Tokyo - Japanese Prime Minister Shinzo Abe has called for a summit with Chinese President Xi Jinping to reset relations after an escalation in bilateral tensions, invoking a 2006 visit to Beijing during his first administration, reported the Washington Post yesterday.
"Since there are issues, it is all the more important to have a leaders' meeting," Mr Abe said in an interview with the newspaper conducted last Friday in the Prime Minister's official residence in Tokyo.
"I visited China as prime minister and met with Hu Jintao," he said, referring to a visit during which he reached an agreement on developing bilateral relations.
"Now is the time to go back to that starting point."
The relationship between China and Japan has deteriorated since late last year over the disputed island chain in the East China Sea which Japan calls Senkaku and the Chinese refer to as Diaoyu.
Mr Abe's call last Friday is his most explicit yet for a summit since China's declaration last month of an air defence identification zone (ADIZ) that overlaps with Japan's over the East China Sea and covers the disputed islands.
The United States, Japan and South Korea have called on Beijing to scrap the zone.
Last Friday, Chinese Foreign Ministry spokesman Hong Lei sidestepped reporters' questions on whether China is open to a summit with Japan now, saying Japan should "pursue the same direction as China" by "looking straight at history and reality and doing the right thing on certain issues".
"Japan should respect China's decision on the air defence identification zone and do something real and substantial to improve relations," Mr Hong said.
Some Japanese Cabinet members continue to visit the Yasukuni shrine which honours the country's war dead, including World War II leaders convicted as Class A war criminals.
In the interview last Friday, Mr Abe highlighted the value of ties between Asia's two largest economies, with China benefiting from job gains stemming from Japanese investment, and Japanese companies profiting from earnings on their Chinese business.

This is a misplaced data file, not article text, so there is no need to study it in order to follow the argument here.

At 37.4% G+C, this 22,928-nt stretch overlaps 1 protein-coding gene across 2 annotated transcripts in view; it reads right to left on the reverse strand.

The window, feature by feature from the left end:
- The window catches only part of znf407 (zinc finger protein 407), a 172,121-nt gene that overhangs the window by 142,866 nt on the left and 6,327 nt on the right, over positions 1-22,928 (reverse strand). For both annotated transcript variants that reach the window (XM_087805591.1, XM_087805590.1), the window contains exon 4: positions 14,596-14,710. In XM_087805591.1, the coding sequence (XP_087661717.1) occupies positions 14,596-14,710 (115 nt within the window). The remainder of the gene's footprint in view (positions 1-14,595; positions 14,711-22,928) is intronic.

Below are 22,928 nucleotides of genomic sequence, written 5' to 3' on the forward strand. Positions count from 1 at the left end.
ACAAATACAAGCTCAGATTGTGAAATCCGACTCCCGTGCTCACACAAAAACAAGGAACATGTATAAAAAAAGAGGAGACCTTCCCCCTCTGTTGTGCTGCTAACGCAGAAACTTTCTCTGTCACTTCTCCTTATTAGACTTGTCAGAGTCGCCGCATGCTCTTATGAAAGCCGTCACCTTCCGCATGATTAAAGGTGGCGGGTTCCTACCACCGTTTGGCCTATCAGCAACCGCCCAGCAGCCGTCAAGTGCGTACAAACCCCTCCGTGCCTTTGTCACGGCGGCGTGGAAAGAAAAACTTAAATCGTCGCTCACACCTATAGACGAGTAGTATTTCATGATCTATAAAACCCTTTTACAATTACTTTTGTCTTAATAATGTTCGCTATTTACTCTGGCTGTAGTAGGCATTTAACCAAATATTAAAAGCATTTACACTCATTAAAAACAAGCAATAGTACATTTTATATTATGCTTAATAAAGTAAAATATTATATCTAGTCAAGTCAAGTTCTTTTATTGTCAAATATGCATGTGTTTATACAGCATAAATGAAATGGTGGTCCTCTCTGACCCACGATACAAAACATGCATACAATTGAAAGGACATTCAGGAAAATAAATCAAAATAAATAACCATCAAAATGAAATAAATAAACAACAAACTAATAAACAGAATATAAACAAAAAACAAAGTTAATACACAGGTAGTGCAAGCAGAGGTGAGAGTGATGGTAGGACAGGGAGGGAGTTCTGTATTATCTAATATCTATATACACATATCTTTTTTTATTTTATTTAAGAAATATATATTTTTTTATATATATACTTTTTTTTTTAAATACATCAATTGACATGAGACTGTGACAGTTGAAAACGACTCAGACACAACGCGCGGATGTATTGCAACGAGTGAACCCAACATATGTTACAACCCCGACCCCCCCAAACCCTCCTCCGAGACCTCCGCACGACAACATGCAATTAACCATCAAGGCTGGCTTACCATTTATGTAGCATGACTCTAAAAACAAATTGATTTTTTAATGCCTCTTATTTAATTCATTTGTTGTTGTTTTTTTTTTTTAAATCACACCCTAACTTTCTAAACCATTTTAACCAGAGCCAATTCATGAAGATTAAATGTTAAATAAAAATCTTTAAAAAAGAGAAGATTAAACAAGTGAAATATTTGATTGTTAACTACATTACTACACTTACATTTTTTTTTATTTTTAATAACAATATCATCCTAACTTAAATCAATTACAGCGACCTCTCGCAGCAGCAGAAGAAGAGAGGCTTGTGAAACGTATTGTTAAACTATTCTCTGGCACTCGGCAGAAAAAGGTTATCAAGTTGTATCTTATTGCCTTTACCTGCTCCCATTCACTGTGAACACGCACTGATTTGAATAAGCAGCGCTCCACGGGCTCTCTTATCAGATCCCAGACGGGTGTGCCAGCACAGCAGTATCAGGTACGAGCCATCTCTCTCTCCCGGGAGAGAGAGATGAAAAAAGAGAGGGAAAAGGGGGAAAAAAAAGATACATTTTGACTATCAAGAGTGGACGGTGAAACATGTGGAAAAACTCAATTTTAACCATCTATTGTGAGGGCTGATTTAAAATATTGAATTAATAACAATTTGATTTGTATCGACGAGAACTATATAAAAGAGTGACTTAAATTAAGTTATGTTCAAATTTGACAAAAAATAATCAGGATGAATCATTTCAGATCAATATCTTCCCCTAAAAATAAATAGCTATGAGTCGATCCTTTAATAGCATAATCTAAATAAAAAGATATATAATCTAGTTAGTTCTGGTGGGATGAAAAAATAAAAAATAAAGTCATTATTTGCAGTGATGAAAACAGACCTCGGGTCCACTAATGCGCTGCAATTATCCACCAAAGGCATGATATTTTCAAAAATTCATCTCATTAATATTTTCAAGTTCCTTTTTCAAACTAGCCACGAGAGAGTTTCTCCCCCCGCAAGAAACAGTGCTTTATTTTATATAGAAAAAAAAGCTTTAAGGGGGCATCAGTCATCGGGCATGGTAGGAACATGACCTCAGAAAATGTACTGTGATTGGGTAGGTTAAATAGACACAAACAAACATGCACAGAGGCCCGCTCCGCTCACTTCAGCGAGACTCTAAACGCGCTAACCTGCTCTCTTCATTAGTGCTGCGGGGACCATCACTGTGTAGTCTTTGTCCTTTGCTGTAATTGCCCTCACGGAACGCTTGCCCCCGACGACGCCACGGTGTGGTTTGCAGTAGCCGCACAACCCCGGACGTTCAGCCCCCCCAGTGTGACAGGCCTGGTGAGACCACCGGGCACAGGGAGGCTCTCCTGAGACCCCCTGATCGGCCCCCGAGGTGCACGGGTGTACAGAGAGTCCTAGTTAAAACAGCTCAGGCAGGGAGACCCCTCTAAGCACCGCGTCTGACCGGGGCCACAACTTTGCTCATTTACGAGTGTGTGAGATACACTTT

Surging tensions have previously triggered demonstrations in China that cost Japanese investors revenues, and this underscores the importance of avoiding similar incidents over the air zone rift.
"The relationship between Japan and China is one that can never be severed," said Mr Abe, who took office for the second time as Prime Minister in December last year.
"We both need each other. Even if we have a problem, we should not allow it to control the whole relationship."
Mr Abe has yet to hold a summit with either Mr Xi or South Korean President Park Geun Hye, amid continuing territorial disputes with both neighbours.
The impasse is a contrast to Mr Abe's 2006-2007 term in office, when he repaired ties with China that had frayed under predecessor Junichiro Koizumi.
Mr Abe agreed with then president Hu to "strive to build a mutually beneficial relationship based on common strategic interests".
Mr Abe, in an April 2007 meeting with then Chinese premier Wen Jiabao, secured an agreement to restart exchanges of defence officials.
But Mr Abe increased his nation's defence budget this year for the first time in 11 years, and the Defence Ministry wants another budget increase for next year - all apparently aimed at China.
Yesterday, Australian Foreign Minister Julie Bishop, who was in Beijing for the two countries' first bilateral strategic dialogue, downplayed tensions over China's ADIZ following criticism of Canberra's position on the zone by Chinese counterpart Wang Yi at a press briefing chaired by both of them the day before.
"Australia's words and actions on the issue of China's air defence zone have damaged the mutual trust between the two sides," Mr Wang said at the occasion.
Yesterday, Ms Bishop told reporters that discussion of the ADIZ took up only a "small proportion" of time in her talks with Chinese leaders. Most of the time was spent on economic matters, she said.
"Australia is concerned that there be peace and stability in our region and we don't want to see any escalation of the tensions," said Ms Bishop, who left China yesterday.
Washington Post, Reuters